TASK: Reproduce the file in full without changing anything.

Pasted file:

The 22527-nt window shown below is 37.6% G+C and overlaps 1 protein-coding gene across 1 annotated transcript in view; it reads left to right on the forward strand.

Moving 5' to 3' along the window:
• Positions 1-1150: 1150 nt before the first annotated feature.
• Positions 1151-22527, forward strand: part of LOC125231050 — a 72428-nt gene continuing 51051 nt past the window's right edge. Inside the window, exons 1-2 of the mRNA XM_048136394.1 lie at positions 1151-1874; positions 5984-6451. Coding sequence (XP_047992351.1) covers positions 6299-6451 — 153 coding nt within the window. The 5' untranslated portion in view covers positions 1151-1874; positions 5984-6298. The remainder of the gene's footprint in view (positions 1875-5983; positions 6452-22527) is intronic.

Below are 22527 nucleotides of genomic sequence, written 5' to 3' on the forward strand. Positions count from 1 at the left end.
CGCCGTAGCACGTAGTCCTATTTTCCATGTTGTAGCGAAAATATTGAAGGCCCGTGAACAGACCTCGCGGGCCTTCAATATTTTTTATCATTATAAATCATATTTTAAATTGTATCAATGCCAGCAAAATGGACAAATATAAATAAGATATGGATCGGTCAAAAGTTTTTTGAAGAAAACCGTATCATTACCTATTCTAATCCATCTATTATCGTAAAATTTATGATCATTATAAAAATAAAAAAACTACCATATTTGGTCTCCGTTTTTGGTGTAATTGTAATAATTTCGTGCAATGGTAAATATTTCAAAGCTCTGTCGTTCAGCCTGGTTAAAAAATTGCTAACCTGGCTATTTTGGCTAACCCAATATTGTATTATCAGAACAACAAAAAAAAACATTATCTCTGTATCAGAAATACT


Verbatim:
The 22527-nt window shown below is 37.6% G+C and overlaps 1 protein-coding gene across 1 annotated transcript in view; it reads left to right on the forward strand.

Moving 5' to 3' along the window:
• Positions 1-1150: 1150 nt before the first annotated feature.
• Positions 1151-22527, forward strand: part of LOC125231050 — a 72428-nt gene continuing 51051 nt past the window's right edge. Inside the window, exons 1-2 of the mRNA XM_048136394.1 lie at positions 1151-1874; positions 5984-6451. Coding sequence (XP_047992351.1) covers positions 6299-6451 — 153 coding nt within the window. The 5' untranslated portion in view covers positions 1151-1874; positions 5984-6298. The remainder of the gene's footprint in view (positions 1875-5983; positions 6452-22527) is intronic.

Below are 22527 nucleotides of genomic sequence, written 5' to 3' on the forward strand. Positions count from 1 at the left end.
CGCCGTAGCACGTAGTCCTATTTTCCATGTTGTAGCGAAAATATTGAAGGCCCGTGAACAGACCTCGCGGGCCTTCAATATTTTTTATCATTATAAATCATATTTTAAATTGTATCAATGCCAGCAAAATGGACAAATATAAATAAGATATGGATCGGTCAAAAGTTTTTTGAAGAAAACCGTATCATTACCTATTCTAATCCATCTATTATCGTAAAATTTATGATCATTATAAAAATAAAAAAACTACCATATTTGGTCTCCGTTTTTGGTGTAATTGTAATAATTTCGTGCAATGGTAAATATTTCAAAGCTCTGTCGTTCAGCCTGGTTAAAAAATTGCTAACCTGGCTATTTTGGCTAACCCAATATTGTATTATCAGAACAACAAAAAAAAACATTATCTCTGTATCAGAAATACT